It’s real easy for me to look at the calendar and come up with something to write, or at least the starting point for something. That’s no different tonight because I’ve been thinking about a flurry of social media posts I saw–and didn’t see– on the first day of the month.
What stormed my Facebook and Insta feeds was a lot of Imbolc photos. This ancient European festival day celebrates the halfway point between the solstice we go through in winter and the equinox we celebrate in the spring. It’s a pagan celebration, but no matter what religion or lack thereof one practices, it’s a day that signifies coming light and longer days. It looks forward to a change in seasons.
I’m not surprised I saw a lot of friends celebrating Imbolc. I have many friends doing the homestead thing, the farm thing, the fuck the mainstream thing. And even my friends who are clearly religious and live here in the Midwest are definitely looking forward to longer days.
And I’m not surprised about the lack of other posts I was thinking I’d see: Black History Month posts. It’s a bummer, but it seems to me that a lot of folks don’t think about Black History Month unless they celebrate Blackness as part of their heritage or their family’s heritage.
Black History Month was born in 1915 when Carter G. Woodson, who had studied at Harvard, and Jesse E. Moorland, a minister, founded the Association for the Study of Negro Life and History (ASNLH). Originally, Woodson had hoped for a day, and then a week to honor Black culture. Why February? Because it’s the month of Frederick Douglass‘ birthday and Abraham Lincoln’s birthday. My calendar reminds me that it’s also Washington’s birthday month, and President’s Day (but the same calendar does not mention Douglass or Black History Month).
I can’t act like I knew all of this before this month; it was the lack of posts about Black History Month that spurred me to read posts about it. I think our present political climate has heightened people’s awareness of the fact that we don’t know so much about some groups of our fellow Americans. History, written by “the winners,” has silenced these stories.
So for the rest of the month, I want to share some of the things I’m finding and reading and learning about Black History Month and the people and culture it celebrates.
First up, on the first, I read this piece from the New York Times about Rosa Parks. Did you know she had been working to combat police brutality and sexual assault for two decades before the bus incident she’s famous for? Did you know she was married to a barber; after her stand for justice, she and her husband lost their jobs and could not find decent work in Montgomery again. Her family moved to Detroit, and she found work in U.S. Representative John Conyers’s office. I had no idea.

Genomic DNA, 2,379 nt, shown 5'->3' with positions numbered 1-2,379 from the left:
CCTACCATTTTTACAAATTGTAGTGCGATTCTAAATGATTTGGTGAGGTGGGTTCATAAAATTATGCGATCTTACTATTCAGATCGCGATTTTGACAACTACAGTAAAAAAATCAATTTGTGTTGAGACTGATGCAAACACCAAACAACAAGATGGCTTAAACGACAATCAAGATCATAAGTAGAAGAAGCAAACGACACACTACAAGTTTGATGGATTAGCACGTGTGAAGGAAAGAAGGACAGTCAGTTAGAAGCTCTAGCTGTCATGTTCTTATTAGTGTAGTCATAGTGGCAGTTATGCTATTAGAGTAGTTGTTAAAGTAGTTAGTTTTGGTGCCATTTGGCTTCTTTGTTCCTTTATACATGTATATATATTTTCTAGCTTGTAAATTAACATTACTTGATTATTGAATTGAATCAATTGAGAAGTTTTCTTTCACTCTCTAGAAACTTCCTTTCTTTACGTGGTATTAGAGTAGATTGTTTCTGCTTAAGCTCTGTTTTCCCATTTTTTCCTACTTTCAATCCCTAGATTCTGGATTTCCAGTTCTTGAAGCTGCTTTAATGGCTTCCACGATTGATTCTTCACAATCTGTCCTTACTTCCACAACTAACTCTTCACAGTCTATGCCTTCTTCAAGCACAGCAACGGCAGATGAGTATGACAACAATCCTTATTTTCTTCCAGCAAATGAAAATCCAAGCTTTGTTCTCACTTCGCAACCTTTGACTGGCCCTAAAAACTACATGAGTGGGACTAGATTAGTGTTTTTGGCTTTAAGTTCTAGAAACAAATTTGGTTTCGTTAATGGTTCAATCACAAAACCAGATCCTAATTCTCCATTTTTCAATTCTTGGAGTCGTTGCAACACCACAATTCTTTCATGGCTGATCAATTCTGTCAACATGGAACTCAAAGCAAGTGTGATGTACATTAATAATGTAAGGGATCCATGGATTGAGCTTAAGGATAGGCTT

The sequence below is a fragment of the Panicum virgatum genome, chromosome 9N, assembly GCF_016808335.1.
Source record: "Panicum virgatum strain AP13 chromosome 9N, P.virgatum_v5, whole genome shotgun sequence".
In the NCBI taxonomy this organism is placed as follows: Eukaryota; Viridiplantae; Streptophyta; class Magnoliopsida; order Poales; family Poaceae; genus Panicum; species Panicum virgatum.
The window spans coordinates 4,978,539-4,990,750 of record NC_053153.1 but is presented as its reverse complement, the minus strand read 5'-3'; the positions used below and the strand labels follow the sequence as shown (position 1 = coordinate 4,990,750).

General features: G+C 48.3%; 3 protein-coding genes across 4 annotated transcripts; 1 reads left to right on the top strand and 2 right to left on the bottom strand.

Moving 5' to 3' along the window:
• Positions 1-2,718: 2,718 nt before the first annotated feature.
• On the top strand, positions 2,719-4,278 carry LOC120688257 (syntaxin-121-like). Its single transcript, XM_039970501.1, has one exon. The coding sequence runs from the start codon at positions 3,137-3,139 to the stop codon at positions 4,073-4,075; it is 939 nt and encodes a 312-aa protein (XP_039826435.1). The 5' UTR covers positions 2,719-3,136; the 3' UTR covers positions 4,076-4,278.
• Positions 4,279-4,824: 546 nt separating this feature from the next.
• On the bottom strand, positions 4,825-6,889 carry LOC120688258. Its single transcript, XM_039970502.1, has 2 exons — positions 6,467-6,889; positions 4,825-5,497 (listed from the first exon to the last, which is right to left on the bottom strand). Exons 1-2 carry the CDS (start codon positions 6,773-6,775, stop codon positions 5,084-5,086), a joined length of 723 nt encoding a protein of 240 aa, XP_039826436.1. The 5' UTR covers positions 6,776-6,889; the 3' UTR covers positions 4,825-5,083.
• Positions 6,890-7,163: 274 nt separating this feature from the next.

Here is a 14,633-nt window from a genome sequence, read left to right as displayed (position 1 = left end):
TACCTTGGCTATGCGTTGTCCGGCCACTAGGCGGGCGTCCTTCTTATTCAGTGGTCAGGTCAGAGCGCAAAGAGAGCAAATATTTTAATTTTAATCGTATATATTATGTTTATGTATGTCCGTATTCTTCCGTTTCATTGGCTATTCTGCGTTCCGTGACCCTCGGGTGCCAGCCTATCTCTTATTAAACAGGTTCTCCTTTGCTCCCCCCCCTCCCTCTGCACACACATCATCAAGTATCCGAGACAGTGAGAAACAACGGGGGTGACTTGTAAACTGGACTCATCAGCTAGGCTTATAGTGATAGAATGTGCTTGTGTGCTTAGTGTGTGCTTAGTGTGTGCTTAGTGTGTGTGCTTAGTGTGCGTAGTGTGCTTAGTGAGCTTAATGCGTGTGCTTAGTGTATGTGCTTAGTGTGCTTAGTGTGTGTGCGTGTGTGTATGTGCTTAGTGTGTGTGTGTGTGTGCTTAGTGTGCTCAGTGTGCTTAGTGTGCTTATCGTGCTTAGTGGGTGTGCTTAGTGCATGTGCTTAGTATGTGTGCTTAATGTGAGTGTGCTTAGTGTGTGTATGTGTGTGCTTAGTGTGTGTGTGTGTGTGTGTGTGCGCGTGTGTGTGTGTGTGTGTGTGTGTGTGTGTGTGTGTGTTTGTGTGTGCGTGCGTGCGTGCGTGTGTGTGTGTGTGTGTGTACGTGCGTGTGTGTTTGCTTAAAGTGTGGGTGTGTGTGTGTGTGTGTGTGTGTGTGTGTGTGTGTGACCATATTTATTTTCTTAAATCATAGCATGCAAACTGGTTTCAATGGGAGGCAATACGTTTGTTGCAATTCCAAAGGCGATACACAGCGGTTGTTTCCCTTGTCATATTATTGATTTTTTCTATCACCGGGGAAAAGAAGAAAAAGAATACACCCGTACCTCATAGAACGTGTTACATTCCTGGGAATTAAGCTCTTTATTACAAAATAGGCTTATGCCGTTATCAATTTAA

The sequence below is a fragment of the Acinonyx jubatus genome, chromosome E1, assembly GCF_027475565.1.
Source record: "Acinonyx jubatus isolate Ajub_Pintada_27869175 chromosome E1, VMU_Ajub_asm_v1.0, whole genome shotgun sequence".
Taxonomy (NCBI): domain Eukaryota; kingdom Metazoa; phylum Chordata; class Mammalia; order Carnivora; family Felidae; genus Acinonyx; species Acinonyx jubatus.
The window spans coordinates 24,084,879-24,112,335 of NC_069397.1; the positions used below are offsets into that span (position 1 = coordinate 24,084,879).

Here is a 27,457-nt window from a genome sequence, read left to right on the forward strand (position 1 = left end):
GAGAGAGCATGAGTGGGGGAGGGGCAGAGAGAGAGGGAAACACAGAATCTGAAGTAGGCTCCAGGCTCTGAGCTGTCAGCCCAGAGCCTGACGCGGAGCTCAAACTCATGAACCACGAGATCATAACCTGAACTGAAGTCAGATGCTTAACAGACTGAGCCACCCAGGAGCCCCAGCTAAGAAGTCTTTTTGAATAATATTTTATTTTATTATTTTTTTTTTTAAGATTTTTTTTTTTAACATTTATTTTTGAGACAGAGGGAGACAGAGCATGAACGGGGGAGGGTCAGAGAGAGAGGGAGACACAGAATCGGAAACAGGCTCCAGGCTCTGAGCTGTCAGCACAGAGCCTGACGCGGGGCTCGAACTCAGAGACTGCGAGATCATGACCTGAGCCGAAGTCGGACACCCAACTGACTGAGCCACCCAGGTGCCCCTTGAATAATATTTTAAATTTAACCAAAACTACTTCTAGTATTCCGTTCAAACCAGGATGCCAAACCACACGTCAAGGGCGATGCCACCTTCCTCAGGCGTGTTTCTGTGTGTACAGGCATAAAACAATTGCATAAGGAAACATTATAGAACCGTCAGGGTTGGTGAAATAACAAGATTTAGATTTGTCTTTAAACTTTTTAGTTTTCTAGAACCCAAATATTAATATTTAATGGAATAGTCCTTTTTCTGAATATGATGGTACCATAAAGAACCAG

Yesterday, my friend Connie made a FB post about the ACE Academy, a private school in Sioux Falls, SD for kids in kindergarten through eight grade. This school runs year round and gives at-risk and students of color opportunities to engage in an academic community that values diversity and brings into the classroom concepts like meditation and culture-based curriculum. ACE is the kind of school that is working to support the real history of various cultures in our society, and they’re doing it not just for their students. This month they’re posting all sorts of tidbits about Black history. You can check out their FB page here to get in on updates, the fun posts and more.
And tonight I read that the Library of Congress is hosting a transcribe-athon Feb. 12-14 to finish a transcribing project of Mary Church Terrell‘s papers or documents related to her. Born in Tennessee in 1863, Terrell was the daughter of slaves. She earned both a Bachelor’s and Master’s degree from Oberlin College and became a teacher and advocate for racial justice.
I learned of Terrell tonight as I read about the transcribe-a-thon, and I am sure there are all sorts of things I’m going to learn this month. I’ll learn because I’m looking to learn, and I hope in the process I’ll be able to share some of this knowledge with you. I didn’t have a school like ACE as a kid, but as an adult, I know it’s up to me to educate myself in areas I’m unschooled in.
Did you know all of these little info nuggets? Any of them?